This is basically just separating the two strands of DNA from each other to form single strands. This is so that the primers are able to pair with their complementary sequence on the DNA strand. Denaturation is done by briefly heating the DNA to 94-98˚C.
The temperature is dropped to 50-65˚C to allow the primers to pair (‘anneal’) with the DNA
An enzyme called DNA Polymerase (ß hence the ‘P’ in ‘PCR!) recognises the primer-DNA pair, and recruits spare bases/nucleotides from the surrounding area (these are added by the researcher, along with the DNA polymerase).
The DNA polymerase is typically taken from a bacteria called ‘Thermus Aquaticus’ and is referred to as ‘Taq’ – this is used because it can withstand the high temperature used in step 1, whereas polymerase from any other source would break down and stop working.
The polymerase then synthesises a new strand of DNA that matches the original strand of DNA. Primers are designed to match both strands of DNA (as the sequence of the second strand will be reversed compared to the first), so during the extension phase, both the ‘forward’ and ‘reverse’ strands of DNA are synthesised to form a copy of double stranded DNA.
- And repeat!
The previous three stages are repeated between 20-40 times. Each time it is repeated, the amount of DNA is doubled, so that there is an exponential increase in the number of copies of the DNA sequence you are interested in (until the spare nucleotides and DNA polymerase run out).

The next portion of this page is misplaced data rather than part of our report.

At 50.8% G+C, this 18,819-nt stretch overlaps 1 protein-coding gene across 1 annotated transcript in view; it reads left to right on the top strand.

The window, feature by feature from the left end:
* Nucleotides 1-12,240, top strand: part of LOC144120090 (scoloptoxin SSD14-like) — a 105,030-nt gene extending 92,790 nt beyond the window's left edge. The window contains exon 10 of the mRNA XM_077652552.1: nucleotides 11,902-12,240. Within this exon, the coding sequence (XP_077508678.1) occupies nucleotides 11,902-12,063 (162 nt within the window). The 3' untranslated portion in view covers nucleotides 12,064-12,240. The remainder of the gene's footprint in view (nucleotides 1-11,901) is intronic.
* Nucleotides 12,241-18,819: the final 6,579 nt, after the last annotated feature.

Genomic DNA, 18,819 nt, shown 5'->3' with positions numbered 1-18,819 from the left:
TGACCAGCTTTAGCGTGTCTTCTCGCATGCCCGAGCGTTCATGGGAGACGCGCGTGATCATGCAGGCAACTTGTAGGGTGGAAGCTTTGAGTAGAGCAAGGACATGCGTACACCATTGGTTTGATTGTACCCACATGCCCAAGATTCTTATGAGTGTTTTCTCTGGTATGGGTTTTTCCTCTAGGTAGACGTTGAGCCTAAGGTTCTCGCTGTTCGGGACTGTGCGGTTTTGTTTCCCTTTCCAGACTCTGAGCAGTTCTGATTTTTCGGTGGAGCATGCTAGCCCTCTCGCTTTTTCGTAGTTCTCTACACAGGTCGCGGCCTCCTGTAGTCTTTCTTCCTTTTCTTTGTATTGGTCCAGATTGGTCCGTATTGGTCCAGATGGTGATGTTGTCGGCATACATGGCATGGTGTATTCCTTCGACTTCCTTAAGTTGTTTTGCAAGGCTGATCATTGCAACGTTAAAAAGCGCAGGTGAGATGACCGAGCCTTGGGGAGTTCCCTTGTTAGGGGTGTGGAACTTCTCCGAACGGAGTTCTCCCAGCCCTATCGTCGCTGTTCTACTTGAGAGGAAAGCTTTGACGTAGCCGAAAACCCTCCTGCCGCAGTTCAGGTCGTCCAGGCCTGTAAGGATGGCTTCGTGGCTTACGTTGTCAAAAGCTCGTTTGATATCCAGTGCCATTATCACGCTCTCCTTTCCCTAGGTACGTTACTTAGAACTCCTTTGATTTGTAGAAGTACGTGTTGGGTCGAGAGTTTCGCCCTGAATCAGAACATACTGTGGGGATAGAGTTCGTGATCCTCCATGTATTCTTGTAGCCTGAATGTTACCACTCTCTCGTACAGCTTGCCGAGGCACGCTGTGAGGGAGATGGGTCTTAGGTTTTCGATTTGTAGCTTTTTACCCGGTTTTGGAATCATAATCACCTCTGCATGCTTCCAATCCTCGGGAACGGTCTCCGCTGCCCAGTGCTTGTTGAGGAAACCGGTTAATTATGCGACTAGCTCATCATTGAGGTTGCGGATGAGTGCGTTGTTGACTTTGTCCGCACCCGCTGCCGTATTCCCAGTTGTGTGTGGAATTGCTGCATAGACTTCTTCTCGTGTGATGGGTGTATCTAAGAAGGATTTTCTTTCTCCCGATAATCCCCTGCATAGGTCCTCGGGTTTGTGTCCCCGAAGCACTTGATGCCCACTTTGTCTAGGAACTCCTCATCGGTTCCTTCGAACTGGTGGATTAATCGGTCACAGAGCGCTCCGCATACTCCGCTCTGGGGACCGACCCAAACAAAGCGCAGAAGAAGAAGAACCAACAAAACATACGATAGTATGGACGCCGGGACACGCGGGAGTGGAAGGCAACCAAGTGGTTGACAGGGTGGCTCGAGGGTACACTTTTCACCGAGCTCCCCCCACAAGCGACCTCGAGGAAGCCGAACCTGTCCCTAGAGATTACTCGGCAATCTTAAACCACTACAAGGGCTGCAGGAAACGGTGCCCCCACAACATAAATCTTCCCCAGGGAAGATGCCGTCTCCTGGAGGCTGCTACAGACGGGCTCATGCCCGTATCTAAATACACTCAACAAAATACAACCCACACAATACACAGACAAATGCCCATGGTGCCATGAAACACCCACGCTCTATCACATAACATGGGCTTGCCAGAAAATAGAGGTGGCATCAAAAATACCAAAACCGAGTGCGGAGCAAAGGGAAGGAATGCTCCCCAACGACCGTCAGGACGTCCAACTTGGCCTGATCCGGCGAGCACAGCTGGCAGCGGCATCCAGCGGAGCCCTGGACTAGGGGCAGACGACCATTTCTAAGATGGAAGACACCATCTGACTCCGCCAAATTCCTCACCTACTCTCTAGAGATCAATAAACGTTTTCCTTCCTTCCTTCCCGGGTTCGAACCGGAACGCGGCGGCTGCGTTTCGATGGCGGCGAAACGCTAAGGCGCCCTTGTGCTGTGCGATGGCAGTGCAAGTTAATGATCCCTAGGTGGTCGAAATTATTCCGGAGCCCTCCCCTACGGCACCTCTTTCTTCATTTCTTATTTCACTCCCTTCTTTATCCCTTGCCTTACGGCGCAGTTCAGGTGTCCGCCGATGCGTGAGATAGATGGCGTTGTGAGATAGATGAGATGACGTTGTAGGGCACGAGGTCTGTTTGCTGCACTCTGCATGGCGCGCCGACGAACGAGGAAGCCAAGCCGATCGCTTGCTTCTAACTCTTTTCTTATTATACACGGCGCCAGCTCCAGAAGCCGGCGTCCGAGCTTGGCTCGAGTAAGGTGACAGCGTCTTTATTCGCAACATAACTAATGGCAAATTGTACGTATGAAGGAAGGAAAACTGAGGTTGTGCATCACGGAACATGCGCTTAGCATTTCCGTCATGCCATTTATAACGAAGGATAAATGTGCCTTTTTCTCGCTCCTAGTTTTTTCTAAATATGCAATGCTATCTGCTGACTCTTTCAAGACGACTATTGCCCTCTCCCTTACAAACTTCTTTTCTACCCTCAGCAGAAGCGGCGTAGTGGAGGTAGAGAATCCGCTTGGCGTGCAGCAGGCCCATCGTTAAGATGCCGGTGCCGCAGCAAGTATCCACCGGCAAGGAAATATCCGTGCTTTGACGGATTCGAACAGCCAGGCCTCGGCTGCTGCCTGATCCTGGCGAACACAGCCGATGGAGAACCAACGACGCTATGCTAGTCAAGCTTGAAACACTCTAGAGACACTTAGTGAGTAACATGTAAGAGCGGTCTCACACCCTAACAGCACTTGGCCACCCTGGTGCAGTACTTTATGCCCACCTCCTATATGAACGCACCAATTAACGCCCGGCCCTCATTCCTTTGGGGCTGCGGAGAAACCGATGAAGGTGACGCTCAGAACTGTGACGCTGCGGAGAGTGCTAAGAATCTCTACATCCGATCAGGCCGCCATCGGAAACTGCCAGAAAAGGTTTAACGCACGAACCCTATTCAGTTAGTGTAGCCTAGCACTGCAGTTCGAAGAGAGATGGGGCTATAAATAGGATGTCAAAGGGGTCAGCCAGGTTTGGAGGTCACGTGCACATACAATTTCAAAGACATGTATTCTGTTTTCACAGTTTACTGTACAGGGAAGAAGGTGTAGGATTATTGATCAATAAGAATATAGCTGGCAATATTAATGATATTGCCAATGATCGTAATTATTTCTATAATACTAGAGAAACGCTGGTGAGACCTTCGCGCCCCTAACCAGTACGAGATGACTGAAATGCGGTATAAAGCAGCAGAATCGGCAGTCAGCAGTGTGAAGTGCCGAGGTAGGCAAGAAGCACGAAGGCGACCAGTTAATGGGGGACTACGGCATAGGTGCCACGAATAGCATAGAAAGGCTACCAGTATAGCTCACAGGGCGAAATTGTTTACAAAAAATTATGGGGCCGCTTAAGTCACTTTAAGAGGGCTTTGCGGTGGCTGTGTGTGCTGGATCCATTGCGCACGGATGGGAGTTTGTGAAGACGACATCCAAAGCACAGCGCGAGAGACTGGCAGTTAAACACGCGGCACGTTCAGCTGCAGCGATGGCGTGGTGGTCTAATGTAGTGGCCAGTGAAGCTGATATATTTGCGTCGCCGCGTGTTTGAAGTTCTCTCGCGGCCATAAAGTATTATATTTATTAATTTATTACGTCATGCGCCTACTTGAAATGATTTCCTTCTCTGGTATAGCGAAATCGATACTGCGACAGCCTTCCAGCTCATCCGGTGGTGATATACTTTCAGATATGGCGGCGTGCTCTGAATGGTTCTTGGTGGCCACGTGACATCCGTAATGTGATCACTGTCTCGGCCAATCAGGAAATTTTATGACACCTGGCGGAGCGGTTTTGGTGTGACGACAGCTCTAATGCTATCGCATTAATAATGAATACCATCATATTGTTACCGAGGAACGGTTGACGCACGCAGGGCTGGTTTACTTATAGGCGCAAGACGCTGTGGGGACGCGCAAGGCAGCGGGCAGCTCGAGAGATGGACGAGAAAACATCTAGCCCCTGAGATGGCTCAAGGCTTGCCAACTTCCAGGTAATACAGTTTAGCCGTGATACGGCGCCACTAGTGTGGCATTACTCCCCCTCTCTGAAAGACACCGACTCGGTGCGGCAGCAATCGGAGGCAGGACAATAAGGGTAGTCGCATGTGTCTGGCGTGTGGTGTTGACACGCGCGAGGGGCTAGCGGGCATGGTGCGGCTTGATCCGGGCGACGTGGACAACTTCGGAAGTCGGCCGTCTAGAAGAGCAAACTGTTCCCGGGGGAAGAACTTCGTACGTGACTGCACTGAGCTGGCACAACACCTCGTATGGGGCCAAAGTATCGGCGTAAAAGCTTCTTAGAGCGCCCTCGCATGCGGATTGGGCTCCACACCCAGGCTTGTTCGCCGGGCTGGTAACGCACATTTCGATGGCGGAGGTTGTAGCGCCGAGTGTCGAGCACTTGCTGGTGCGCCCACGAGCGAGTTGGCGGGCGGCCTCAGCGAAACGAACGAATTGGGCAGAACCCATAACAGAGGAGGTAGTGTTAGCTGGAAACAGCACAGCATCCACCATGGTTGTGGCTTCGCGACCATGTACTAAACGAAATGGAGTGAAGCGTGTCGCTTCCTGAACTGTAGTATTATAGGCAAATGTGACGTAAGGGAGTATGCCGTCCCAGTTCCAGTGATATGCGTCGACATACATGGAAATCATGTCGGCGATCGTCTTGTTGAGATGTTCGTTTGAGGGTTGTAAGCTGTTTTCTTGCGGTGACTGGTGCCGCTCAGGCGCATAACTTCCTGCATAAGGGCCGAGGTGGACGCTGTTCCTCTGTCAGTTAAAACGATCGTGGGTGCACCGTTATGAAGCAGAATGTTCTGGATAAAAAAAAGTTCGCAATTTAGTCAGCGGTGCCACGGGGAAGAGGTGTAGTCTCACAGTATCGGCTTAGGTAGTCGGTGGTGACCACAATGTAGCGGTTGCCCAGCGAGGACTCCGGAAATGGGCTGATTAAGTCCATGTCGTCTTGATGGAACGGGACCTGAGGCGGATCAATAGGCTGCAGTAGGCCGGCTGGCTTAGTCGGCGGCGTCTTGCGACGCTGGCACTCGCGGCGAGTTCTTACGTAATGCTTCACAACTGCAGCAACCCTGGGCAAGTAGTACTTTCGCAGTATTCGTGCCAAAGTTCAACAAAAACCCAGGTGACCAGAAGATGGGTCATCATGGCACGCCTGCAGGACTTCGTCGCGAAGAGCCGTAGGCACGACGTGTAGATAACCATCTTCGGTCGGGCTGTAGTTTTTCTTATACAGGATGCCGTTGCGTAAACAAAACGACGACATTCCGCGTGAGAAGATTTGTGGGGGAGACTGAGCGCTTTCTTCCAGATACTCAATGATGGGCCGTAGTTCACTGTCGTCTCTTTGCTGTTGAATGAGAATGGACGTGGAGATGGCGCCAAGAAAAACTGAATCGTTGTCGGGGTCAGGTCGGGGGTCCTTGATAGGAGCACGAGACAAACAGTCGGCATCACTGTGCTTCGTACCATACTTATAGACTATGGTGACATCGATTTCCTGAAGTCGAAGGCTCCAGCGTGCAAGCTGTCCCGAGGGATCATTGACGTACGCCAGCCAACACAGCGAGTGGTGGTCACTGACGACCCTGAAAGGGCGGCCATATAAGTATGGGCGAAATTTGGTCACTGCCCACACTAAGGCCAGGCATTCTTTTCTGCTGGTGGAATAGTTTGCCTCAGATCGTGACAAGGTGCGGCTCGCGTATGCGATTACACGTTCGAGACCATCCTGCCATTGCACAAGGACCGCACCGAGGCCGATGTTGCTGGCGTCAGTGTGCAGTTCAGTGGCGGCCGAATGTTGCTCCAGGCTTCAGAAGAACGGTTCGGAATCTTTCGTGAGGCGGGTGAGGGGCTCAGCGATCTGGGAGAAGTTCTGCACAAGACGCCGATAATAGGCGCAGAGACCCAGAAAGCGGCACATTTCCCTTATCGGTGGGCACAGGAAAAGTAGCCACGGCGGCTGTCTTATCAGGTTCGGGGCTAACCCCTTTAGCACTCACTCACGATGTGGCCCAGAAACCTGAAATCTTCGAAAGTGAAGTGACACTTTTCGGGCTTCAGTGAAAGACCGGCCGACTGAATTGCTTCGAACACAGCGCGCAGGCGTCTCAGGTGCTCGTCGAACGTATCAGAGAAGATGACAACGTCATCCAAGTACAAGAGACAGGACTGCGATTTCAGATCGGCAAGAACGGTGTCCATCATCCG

Now you have loads of a specific sequence of DNA! Yay!
The resulting DNA can be passed through a gel and separated by size in the same manner as the protein described in ‘Western Whats?‘ A difference in size indicates a different nucleotide sequence, and therefore a potential mutation, or mismatch between samples. Large amounts of amplified DNA are also required for other biochemical techniques such as sequencing (which reads the whole sequence of the DNA strand one nucleotide at a time) or for inserting into the DNA of another organism, such as yeast or bacteria (with the purpose of seeing the effect this region of DNA may have on a cell).
So that seems pretty straightforward, right?
Well, yes, PCR is one of those things that can be very easy – but only when it works! Unfortunately, every stage of PCR is very sensitive to disruption, and many different sequences of DNA will need slightly different conditions for the PCR to work. For example, both too much and too little template DNA can completely ruin a PCR, and if the primers are not specific enough to the region of interest, they can pair with the wrong section of your template DNA and cause all kinds of rubbish to be amplified!
It therefore takes an experienced/skilled/lucky researcher to get a perfect PCR first time; otherwise you start to hear those screams….
Did this post make sense to non-scientists? I’d love some feedback on how understandable my posts are and if I’m managing to explain biochemistry and neuroscience to you!
Is there more about PCR you would like to know? Or are there any other lab techniques or neurological diseases you’d like to learn more about? Comment below!